Researcher, Traveller, Narrator
Studies in Pausanias’ Periegesis
By Johanna Akujarvi
Studia Graeca et Latina Lundensia, No. 12
Almqvist & Wiksell
342 pages, 6” x 8 ¾”
$99.50 Paper Original
“When one has crossed a river called Dirce after the wife of Lycus… there are ruins of Pindar’s house and a sanctuary of Meter Dindymene… Their custom is to open the sanctuary on one single day every year. I managed to arrive on this day, and I saw the statue itself and the throne, both of Pentelic marble.’ (Periegesis IX 25.3)
Who is the ‘one’ crossing the river Dirce in Boetia? When does ‘one’ cross the river? How often? What is the relation between this ‘one’ and the ‘I’ who we also encounter in this short quotation? Answers to these and related questions are sought in the first part of this study of the second century AD literary work Periegesis Hellados (guide to, or description of, Greece) written by the otherwise unknown author Pausanias.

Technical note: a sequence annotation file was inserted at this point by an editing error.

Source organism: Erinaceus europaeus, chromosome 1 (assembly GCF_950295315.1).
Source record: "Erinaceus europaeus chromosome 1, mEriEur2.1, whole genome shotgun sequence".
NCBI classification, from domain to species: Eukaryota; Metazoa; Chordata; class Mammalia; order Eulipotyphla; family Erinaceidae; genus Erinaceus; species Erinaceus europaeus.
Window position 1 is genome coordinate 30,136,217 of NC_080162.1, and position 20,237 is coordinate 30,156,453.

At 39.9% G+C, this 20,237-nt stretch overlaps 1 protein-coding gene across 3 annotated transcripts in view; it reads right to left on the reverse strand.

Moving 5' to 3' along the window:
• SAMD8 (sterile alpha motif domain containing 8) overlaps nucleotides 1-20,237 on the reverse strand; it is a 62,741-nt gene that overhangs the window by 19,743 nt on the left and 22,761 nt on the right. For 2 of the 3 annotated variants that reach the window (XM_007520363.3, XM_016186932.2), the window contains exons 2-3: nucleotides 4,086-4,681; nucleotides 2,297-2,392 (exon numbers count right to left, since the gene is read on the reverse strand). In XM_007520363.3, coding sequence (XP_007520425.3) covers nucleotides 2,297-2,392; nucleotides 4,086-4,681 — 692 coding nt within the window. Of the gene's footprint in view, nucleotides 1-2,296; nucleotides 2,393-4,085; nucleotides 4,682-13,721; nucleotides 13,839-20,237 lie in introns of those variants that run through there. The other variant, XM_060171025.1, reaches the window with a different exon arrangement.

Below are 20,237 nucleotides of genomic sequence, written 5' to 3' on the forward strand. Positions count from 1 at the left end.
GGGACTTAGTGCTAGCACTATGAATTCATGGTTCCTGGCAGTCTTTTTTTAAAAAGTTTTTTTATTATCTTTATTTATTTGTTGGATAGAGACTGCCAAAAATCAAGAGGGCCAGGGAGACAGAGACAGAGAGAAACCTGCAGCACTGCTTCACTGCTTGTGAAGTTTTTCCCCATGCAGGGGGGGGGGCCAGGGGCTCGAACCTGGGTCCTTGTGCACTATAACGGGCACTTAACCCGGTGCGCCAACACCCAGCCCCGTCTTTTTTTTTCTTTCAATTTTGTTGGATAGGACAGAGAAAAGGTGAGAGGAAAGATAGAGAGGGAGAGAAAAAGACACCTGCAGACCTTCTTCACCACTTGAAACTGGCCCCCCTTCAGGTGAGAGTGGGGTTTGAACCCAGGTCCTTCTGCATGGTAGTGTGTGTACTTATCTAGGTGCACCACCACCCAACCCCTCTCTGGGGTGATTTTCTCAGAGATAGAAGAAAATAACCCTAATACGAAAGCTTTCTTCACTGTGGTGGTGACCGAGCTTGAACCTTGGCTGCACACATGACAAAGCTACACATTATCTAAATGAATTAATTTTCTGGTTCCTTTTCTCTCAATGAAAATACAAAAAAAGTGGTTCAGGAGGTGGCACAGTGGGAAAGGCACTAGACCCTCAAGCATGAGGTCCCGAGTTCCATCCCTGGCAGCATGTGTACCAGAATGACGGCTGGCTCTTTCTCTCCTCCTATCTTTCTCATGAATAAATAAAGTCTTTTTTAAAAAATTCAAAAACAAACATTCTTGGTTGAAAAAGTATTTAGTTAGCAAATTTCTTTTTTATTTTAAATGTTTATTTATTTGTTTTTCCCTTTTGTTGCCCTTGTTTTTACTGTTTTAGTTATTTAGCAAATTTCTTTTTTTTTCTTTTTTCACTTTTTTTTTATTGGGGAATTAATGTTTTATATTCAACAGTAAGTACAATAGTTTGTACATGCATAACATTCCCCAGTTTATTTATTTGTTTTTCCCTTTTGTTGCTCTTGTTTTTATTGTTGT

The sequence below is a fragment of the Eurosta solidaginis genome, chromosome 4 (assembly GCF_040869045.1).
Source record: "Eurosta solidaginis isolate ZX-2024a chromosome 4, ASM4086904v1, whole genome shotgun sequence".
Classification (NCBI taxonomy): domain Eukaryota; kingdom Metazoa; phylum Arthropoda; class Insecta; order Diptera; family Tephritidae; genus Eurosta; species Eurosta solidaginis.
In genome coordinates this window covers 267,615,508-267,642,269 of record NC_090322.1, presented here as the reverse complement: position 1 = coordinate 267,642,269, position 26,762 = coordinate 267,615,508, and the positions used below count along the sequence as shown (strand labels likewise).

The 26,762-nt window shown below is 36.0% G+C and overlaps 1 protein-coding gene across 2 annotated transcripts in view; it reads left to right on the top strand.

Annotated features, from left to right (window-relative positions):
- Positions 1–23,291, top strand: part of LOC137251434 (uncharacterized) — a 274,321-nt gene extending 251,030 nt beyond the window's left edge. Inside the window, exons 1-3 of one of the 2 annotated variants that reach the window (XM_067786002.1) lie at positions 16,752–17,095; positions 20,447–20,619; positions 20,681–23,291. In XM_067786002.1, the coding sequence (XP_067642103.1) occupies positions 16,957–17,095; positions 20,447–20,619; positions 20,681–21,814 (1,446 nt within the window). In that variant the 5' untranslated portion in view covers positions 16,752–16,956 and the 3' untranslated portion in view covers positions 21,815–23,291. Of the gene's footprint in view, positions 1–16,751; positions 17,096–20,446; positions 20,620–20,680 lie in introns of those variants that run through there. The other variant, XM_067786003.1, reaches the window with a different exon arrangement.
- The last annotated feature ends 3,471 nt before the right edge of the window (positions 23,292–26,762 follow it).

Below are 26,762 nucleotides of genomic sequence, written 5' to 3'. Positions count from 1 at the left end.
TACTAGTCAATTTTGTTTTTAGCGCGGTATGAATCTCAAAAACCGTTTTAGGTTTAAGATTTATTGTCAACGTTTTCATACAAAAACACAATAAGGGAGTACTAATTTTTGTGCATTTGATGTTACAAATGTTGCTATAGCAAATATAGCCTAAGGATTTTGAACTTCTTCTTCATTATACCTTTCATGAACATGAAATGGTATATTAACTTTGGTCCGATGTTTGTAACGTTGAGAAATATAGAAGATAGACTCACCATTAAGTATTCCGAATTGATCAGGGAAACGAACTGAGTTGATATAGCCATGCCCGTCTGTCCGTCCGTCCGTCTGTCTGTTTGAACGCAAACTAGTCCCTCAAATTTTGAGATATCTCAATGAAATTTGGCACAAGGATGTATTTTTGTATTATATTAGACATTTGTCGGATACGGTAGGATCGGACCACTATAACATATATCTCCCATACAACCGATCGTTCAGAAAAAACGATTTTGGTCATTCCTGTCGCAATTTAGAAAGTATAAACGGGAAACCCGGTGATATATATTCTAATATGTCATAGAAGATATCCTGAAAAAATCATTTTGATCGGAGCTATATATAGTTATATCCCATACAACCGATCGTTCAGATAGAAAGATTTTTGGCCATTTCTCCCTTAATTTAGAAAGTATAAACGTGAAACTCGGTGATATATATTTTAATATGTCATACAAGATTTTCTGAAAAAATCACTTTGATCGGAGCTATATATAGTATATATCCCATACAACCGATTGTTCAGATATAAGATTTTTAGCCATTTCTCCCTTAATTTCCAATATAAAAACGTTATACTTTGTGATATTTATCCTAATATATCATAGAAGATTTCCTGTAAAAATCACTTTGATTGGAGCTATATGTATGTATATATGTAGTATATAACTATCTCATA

This part is a narratological study, particularly focused on the ‘I’, or Ego of the Periegesis, because of his prominence in the frame narrative. Part two is devoted to the study of one specific historical theme among the many and multifarious narratives embedded in the frame narrative, viz. Greeks at war. This theme falls into three sub-themes: Greeks at war against Greeks, Greeks at war against Others, and Greeks and Romans.
The aim is to re-evaluate the current notions regarding the presentation of these themes in the Periegesis. Specifically, this study argues that, according to the Periegesis, Greeks used to fight one another habitually, judgement is not passed on Greek communities which did not fight outsiders in the past, and it is doubtful whether Greek freedom would be preferable to the stability of Roman government.
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